Wednesday, April 11, 2018

How do You Like the Cut of that...

so.
I had every intention of writing a witty, informative post about the Jib - the front sail on a sailboat, used to assist the mainsail in its wind using duties - followed by an even wittier and informative explanation of an Accidental Jibe - when, while sailing downwind with the sails full out, the wind (or the boat) changes direction causing the crew to lose control of the sails resulting in the boom - the big wooden beam attached to the mainsail - slamming full speed across the cockpit potentially knocking one or all crew into the water.
See also, 'About' in the A post for a slightly less violent and controlled version of this going upwind.

anyway.
Derailed by a deceptive cup of 'sleepy' tea, NOT the kind with the snuggly bear on the box, and an early wake up call for a training session on the new charting system at work, I have exactly three super confusing paragraphs written.
I did not enjoy rereading them and I am SURE you won't.

Which brings me back to J - and Jib.
This is a Jib:

Well, it is also the Mainsail.
Deconstructed.
After weighing the pros and cons of aluminum vs wooden mast for our wooden sloop, Blue Skies, we decided it was much cooler and cheaper, for Rob to make the mast himself.
Consequently, with less weighing of options, it was decided that I would sew the sails.
This kit is from Sailrite. The pieces are all precut and the instructions both written and video, were spot on. I highly recommend their product.
This is the Jib, completed with me delirious that it is finished.
I had blocked the Mainsail construction from my mind at this point.
Here is the Jib attached to Blue Skies.
The neighbors were cautiously curious as to why we were setting up a sailboat in our driveway.
To their credit, they still invite us to the yearly block party.
This is my favorite view of the Jib, lounging on the bow in the shade of the sail.
This was our rental boat from Key Lime Sailing Club in Key Largo.
Come back on Thursday for the letter K and more info on this awesome place.

And here is a video of an Accidental Jibe.
I don't have one from our boat, which isn't to say that we haven't had it happen. Only that I was too busy ducking to get a video...

I feel this says it all.

And, in case you didn't get the title reference...
'I like the cut of your jib.' dates back to early sailing days, when the jib was actually shaped in a manner to distinguish the ship's country of origin. To like the jib meant you were aligned politically to that country. Naturally, this evolved into a compliment on how one is physically shaped...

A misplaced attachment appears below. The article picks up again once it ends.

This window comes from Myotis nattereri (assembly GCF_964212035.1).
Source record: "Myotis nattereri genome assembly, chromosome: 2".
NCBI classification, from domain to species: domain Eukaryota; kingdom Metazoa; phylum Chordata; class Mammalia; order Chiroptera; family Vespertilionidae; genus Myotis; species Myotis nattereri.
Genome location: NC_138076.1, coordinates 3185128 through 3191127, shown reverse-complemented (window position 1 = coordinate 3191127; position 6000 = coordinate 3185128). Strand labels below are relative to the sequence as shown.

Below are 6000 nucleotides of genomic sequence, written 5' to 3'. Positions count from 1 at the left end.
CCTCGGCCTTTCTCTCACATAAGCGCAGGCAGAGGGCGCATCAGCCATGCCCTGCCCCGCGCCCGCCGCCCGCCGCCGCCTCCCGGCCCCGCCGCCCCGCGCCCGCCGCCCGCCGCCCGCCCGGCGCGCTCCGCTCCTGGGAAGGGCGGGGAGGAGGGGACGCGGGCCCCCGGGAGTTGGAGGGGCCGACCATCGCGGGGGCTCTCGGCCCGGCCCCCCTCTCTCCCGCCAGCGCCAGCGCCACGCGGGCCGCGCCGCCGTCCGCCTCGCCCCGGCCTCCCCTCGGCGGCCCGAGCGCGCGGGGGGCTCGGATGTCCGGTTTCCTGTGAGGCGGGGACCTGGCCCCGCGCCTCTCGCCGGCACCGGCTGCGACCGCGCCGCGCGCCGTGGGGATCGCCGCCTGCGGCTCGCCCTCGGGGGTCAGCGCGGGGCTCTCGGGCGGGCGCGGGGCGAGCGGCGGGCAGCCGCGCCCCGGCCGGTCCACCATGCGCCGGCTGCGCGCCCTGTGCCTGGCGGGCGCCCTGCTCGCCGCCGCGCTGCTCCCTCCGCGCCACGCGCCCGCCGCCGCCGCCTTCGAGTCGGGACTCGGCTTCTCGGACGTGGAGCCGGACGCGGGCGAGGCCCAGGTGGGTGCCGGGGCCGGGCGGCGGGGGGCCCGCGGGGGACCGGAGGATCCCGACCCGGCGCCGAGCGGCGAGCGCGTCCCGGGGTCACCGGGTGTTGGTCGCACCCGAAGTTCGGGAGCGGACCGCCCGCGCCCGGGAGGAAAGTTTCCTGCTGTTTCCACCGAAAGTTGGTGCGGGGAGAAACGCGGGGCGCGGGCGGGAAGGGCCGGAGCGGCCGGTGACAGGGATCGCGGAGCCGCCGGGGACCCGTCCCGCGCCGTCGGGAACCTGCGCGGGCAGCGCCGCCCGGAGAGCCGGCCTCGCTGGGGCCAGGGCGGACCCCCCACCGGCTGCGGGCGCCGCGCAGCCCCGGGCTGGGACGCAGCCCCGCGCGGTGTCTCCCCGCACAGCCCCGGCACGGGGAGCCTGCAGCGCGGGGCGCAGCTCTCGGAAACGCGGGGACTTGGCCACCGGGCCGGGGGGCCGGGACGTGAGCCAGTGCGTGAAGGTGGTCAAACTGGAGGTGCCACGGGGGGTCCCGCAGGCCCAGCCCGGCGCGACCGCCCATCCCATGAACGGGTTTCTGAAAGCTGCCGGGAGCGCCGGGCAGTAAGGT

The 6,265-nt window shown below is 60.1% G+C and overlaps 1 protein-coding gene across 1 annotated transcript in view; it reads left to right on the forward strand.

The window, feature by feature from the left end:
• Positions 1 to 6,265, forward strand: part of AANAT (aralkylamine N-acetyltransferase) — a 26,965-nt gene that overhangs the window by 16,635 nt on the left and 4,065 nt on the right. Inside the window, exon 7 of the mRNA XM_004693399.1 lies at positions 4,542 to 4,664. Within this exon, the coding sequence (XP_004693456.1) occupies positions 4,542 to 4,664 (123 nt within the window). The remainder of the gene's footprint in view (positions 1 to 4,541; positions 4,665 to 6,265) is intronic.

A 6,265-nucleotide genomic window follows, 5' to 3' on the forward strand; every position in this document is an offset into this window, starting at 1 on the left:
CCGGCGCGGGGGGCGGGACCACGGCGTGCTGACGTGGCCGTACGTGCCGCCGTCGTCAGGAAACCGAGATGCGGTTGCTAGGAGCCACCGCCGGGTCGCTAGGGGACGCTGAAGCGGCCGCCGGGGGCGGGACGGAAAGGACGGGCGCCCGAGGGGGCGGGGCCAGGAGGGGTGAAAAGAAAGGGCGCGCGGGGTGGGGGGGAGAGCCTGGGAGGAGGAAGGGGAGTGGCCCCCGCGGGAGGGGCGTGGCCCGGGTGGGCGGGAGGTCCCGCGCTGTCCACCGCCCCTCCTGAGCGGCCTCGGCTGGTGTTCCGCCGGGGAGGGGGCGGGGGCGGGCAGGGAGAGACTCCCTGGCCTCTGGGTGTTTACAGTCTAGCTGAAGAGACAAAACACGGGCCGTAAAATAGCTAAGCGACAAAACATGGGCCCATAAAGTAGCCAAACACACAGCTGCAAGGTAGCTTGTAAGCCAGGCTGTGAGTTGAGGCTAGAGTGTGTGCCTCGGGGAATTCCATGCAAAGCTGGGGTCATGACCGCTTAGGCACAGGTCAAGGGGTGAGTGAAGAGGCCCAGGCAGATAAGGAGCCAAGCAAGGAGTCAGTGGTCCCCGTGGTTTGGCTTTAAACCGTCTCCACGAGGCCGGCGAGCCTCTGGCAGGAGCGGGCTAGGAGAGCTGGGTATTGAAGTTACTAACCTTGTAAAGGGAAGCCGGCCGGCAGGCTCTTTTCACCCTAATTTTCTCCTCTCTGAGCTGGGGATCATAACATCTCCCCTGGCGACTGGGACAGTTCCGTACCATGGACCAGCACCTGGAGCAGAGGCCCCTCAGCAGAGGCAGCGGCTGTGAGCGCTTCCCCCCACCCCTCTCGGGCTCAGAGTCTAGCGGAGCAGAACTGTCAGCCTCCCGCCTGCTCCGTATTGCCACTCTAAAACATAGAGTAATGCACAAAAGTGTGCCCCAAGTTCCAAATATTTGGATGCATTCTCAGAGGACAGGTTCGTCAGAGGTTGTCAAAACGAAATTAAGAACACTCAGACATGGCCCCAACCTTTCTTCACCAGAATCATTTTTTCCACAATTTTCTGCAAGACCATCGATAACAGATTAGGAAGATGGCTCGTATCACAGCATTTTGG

For more A to Z Challenge entries click a-to-zchallenge .

A-Ahoy
B-Bells
C-Catamarn
D-Dramamine
E-Escape
F-Flags
G-Galley
H-Head and Heel
I-IC24

10 comments:

  1. I always lived in fear of getting brained by a flying jib - all that ducking and diving under the boom was a bit offputting for me. I bet the neighbours were worried there was a Noah's Ark event happening in their area and were relieved when it didn't start raining!

    Leanne | www.crestingthehill.com.au
    J for Just Do It!

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    Replies
    1. Ducking certainly adds to the adventure!

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  2. Ha, ha, and lots of good info! thanks.

    Beth
    https://bethlapinsatozblog.wordpress.com/

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  3. When my son took a sailing class in a summer program one of his teenaged years, he warned me about the "accidental jibe". And that was it for me wanting to be on a sailboat. When he took is "graduation sail" my husband followed behind him for a few minutes - in a rowboat, lol. Alana ramblinwitham.blogspot.com

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    Replies
    1. lol! I can see a poor dad secretly chasing after the sailboat!

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  4. You made it a fun post even if it did not turn out exactly as you planned, Laura! Way to go, sewing the jib :)

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    Replies
    1. Thank you! Truthfully, it gave me so much more confidence and understanding of the sails!

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  5. I've only been sailing twice that I can remember. Once was in San Francisco Bay with a school group and once was on a lake somewhere in New Jersey, if I remember correctly. I enjoyed both trips, but would not be much of a sailor on my own!

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    Replies
    1. It’s really a matter of exposure and practice. You could do it!

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